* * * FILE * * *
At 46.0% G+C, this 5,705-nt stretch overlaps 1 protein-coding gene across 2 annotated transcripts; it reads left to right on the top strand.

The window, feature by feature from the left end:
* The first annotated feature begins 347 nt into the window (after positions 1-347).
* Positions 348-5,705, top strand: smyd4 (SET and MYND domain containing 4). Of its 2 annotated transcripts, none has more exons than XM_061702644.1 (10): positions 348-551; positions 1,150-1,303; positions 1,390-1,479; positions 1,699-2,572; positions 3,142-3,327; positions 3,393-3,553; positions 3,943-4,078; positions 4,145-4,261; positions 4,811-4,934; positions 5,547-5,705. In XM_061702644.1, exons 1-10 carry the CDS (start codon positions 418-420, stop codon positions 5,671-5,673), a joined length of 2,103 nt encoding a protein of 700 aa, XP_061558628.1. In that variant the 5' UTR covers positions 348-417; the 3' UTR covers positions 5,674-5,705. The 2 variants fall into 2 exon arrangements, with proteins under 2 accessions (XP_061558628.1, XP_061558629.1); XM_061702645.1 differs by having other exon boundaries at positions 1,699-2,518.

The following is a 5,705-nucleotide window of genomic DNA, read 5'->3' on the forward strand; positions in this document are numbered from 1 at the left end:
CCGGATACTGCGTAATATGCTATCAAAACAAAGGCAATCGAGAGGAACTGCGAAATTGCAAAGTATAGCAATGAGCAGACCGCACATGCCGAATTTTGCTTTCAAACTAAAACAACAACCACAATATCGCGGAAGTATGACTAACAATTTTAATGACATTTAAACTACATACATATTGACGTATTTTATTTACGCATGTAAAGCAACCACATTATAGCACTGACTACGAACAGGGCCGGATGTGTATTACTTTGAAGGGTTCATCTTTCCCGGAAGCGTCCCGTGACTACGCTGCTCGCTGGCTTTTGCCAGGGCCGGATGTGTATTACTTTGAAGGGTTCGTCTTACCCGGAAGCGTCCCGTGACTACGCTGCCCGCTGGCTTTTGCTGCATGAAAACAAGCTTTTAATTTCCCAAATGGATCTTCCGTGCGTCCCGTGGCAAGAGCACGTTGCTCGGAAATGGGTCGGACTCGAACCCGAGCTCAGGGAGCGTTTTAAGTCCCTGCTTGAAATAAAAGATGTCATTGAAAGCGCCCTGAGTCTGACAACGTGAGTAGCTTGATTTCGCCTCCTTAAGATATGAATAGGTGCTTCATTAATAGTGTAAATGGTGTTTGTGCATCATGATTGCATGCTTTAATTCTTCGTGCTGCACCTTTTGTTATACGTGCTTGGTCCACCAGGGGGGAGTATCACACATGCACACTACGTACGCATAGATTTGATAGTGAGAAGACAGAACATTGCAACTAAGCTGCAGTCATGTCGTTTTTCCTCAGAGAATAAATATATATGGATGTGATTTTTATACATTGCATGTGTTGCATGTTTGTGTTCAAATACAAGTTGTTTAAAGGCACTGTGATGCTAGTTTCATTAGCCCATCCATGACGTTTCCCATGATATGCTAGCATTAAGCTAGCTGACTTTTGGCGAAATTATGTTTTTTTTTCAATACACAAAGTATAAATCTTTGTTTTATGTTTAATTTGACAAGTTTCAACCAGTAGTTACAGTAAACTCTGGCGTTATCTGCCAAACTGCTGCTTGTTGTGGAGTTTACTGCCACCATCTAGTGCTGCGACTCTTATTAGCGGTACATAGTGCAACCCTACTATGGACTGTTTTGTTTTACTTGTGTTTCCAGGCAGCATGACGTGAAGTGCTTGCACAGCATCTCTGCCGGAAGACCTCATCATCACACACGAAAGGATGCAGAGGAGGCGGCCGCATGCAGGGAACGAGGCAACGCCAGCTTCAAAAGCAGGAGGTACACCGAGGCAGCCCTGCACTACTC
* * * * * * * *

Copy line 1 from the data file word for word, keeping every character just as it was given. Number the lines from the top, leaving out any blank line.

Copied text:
At 46.0% G+C, this 5,705-nt stretch overlaps 1 protein-coding gene across 2 annotated transcripts; it reads left to right on the top strand.